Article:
Keiser University STEM Education Research Paper

Description:

The Project is made up of five parts. The end result is an eight-to-nine-page written paper about your selected topic (see topic options in Module 1). Your final paper will include:

  1. Introduction (statement of the problem)
  2. Literature review
  3. Background information/history
  4. Global perspective
  5. Future implications
  6. Conclusion
  7. References

STEM schooling is built on the idea of educating learners in four fields through an interdisciplinary and applied strategy. From the abbreviation itself, STEM stands for Science, Technology, Engineering, and mathematics, respectively. The STEM-based curriculum integrates the four disciplines through a cohesive learning paradigm depending on the real-world applications instead of teaching the subjects separately. Despite the United States leading in these fields for years, recently, some fewer students have focused on STEM topics (Jackson et al., 2021). The US Department of Education reported that only 16 percent of students in high school are interested in STEM, and most of them have shown ability in mathematics. Additionally, the department says that nearly 28 % of high school newly admitted learners exhibits interest in the STEM field. Fifty-seven percent of these learners will drop interest by the period they are eligible for high school graduation. These reports are available on the department‘s website.

Consequently, during the Obama administration, a campaign named Educate to Innovate was launched. Its main aim was to inspire and motivate students to excel in STEM-related subjects. In addition, the campaign was meant to address the insufficient number of skilled and experienced teachers in the field (Wang et al., 2020). These strategies were anchored in getting American learners from the middle of the pack to the top in math and science internationally. Due to this, thirteen agencies have partnered with the Committee on Stem Education (CoSTEM) to ensure the campaign’s success. CoSTEM’s main task is creating a joint national plan to invest national funds in K-12 STEM education, increasing STEM engagement with youths and the public, raising undergraduates’ STEM experience, ensuring the underrepresented populations in STEM have been reached and developing a better graduate education for the STEM workforce. Currently, the US Department of Education offers several STEM-related programs. Amongst the programs offered include researching with a STEM emphasis, grant selection, and general programs.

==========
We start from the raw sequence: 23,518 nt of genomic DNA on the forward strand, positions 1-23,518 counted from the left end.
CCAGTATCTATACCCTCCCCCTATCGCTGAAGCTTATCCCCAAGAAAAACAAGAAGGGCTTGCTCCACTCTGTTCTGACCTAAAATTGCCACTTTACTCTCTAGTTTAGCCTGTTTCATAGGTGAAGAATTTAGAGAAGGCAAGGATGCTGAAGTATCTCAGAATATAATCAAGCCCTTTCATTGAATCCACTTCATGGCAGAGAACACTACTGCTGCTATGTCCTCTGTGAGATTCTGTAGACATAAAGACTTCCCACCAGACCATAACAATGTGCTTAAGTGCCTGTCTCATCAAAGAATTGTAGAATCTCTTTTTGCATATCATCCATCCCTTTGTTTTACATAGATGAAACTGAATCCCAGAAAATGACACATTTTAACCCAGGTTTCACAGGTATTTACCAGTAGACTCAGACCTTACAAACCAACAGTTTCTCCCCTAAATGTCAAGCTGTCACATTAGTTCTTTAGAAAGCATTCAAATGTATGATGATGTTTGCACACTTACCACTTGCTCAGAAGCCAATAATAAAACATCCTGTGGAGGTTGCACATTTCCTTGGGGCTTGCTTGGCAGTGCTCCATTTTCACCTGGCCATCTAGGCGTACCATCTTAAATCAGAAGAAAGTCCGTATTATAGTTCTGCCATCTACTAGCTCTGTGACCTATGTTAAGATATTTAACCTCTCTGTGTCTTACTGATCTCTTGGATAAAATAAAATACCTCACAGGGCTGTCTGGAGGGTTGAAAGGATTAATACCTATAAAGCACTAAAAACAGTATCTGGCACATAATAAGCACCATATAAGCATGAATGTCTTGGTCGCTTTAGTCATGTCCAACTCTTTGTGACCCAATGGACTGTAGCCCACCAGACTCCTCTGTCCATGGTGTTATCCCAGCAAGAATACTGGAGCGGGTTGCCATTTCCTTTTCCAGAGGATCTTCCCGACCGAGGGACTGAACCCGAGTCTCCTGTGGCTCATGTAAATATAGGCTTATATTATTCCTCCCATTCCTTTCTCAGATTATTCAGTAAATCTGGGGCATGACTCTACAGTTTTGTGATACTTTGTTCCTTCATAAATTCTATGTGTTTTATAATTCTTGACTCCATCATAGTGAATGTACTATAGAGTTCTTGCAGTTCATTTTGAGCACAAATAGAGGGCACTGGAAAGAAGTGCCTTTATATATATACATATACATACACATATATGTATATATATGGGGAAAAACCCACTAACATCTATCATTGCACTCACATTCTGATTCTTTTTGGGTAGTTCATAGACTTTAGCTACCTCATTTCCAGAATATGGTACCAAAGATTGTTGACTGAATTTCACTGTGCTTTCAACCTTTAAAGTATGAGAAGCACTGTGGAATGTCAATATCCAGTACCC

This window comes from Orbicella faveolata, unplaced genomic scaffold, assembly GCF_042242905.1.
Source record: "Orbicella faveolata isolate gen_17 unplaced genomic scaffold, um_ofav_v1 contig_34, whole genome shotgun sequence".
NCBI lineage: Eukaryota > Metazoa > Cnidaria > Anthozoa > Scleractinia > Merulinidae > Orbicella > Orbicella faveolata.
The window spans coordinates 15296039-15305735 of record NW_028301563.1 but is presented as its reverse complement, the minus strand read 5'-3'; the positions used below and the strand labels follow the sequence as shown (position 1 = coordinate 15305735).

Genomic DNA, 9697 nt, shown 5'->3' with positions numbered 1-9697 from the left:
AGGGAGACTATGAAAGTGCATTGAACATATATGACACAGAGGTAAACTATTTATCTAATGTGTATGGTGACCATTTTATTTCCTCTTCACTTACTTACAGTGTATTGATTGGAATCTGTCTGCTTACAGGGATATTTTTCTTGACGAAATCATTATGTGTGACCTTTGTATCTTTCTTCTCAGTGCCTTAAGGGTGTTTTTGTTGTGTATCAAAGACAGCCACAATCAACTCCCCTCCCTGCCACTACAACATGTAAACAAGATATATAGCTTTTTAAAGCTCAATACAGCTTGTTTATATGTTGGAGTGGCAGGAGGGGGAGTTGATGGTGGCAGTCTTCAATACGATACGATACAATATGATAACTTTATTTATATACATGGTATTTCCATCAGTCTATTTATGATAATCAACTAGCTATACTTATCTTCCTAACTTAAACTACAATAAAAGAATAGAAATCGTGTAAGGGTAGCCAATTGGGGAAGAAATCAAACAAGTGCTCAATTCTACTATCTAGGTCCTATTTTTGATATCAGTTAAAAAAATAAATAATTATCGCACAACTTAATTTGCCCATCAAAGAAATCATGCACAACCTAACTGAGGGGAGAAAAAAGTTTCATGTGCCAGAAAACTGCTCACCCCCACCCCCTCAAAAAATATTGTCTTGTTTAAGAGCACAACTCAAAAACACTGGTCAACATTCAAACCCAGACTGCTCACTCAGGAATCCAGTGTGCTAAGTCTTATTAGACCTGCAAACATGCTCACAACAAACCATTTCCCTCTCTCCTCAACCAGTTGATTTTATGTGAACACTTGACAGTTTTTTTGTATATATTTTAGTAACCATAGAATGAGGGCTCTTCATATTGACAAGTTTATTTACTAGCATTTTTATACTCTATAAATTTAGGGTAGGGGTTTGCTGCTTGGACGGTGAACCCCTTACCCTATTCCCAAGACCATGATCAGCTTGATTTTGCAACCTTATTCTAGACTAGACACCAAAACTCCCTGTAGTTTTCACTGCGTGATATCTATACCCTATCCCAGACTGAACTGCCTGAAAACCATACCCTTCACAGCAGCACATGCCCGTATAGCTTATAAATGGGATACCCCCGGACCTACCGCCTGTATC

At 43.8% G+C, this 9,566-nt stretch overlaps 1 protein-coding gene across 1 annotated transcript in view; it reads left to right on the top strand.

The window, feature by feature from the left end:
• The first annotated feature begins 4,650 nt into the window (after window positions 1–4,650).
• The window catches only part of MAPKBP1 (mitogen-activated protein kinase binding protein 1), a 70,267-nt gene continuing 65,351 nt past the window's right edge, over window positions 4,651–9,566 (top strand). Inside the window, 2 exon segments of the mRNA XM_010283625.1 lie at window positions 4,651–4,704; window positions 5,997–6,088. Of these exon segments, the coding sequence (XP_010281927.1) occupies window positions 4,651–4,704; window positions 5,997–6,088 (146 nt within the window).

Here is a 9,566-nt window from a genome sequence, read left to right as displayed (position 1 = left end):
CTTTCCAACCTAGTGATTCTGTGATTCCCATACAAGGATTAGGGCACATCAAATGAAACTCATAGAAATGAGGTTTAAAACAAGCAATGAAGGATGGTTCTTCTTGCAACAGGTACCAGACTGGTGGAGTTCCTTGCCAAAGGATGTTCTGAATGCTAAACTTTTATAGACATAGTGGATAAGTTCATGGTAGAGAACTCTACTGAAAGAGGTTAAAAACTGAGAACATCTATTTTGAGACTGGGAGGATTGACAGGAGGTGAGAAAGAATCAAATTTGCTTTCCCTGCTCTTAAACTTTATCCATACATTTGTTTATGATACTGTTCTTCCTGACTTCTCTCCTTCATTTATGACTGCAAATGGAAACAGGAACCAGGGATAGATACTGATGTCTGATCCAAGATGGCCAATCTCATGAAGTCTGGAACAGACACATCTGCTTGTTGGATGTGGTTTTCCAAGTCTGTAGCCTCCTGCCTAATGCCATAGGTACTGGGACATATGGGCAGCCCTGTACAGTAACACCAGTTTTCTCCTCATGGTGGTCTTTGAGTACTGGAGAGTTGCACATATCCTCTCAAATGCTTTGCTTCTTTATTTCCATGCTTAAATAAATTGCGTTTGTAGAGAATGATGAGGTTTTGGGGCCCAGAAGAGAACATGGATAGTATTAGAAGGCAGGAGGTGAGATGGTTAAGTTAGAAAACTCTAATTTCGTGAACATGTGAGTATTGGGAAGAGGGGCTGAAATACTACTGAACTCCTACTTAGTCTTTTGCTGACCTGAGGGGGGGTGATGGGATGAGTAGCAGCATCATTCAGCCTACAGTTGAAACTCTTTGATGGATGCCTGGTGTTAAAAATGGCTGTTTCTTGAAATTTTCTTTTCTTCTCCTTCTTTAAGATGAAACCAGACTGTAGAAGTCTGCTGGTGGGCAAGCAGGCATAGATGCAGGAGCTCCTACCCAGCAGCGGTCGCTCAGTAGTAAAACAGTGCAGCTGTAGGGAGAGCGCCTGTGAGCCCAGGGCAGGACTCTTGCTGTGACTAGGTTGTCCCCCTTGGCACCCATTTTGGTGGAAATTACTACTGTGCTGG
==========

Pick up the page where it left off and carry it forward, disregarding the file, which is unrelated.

STEM education is of great value to society, its strategy is based on addressing a need in society and improving US citizens’ living standards. The curriculum increases literature in science-related subjects, enhances critical thinking, and boosts youths’ lives’ outlook. Leaners need a more in-depth knowledge of science and math, and STEM education is the best way to provide this knowledge. Therefore, it generally helps students develop and improve skills essential for most jobs in the 21st century. The US Department of Commerce reported that STEM-related occupations grow by 14 percent compared to 4 percent growth in other occupations. Workers with science, math, engineering, and technology skills play a crucial role in the sustained growth and stability of the United States economy (Higde & Aktamis, 2021). Additionally, it is a vital component in helping the USA win the future. Through what is taught in critical thinking, communication, and solving problems, learners acquire knowledge which helps solve problem and challenges facing the country today. According to a 2014 research by the America Society for Engineering Education, STEM programs students get an opportunity to think inventively, fundamentally, and imaginatively. In addition, the learners under these programs have the chances to be unsuccessful and try again under safe circumstances of learning (America Society for Engineering Education 3). By utilizing a building configuration approach, STEM synchronizes and applies information on science and math to make advances and answers for real matters.

Literature Review

The STEM education was initially called SMET (science, mathematics, engineering, and technology). It was an ingenuity promoted by the National Science Foundations (NSF), which had the same objectives as the current STEM objectives. STEM is an acronym that represents science, technology, engineering, and mathematics (Holmlund et al., 2018). S for science is highly concerned with the natural world. It prepares students to think and act like real scientists in their fields of expertise, hypothesize, ask questions, and carry out investigations by employing standard science practices. Science programs majorly deal with biology, physics, astronomy, chemistry, among other science-related courses. On the other hand, the T for technology deals with how the natural world can be modified to meet human needs and wants in the current era. Therefore, it mainly deals with designing, making, and developing ideas to meet human wants. Primarily, technology is concerned with what can and should be done from the natural world to substances to facilitate meeting the unending human needs and wants. E stands for engineering, a field in which mathematical and natural knowledge is applied with judgment to improve means of economically utilizing natural forces and materials to benefit people. Lastly, M stands for mathematics (Carlisle & Weaver, 2018). This is a science of patterns and relationships that provides the exact language for technology, engineering, and science. Since the understanding of these four subject programs is highly considered for economic development, several countries have tried improving the quality of education in science, technology, engineering, and math.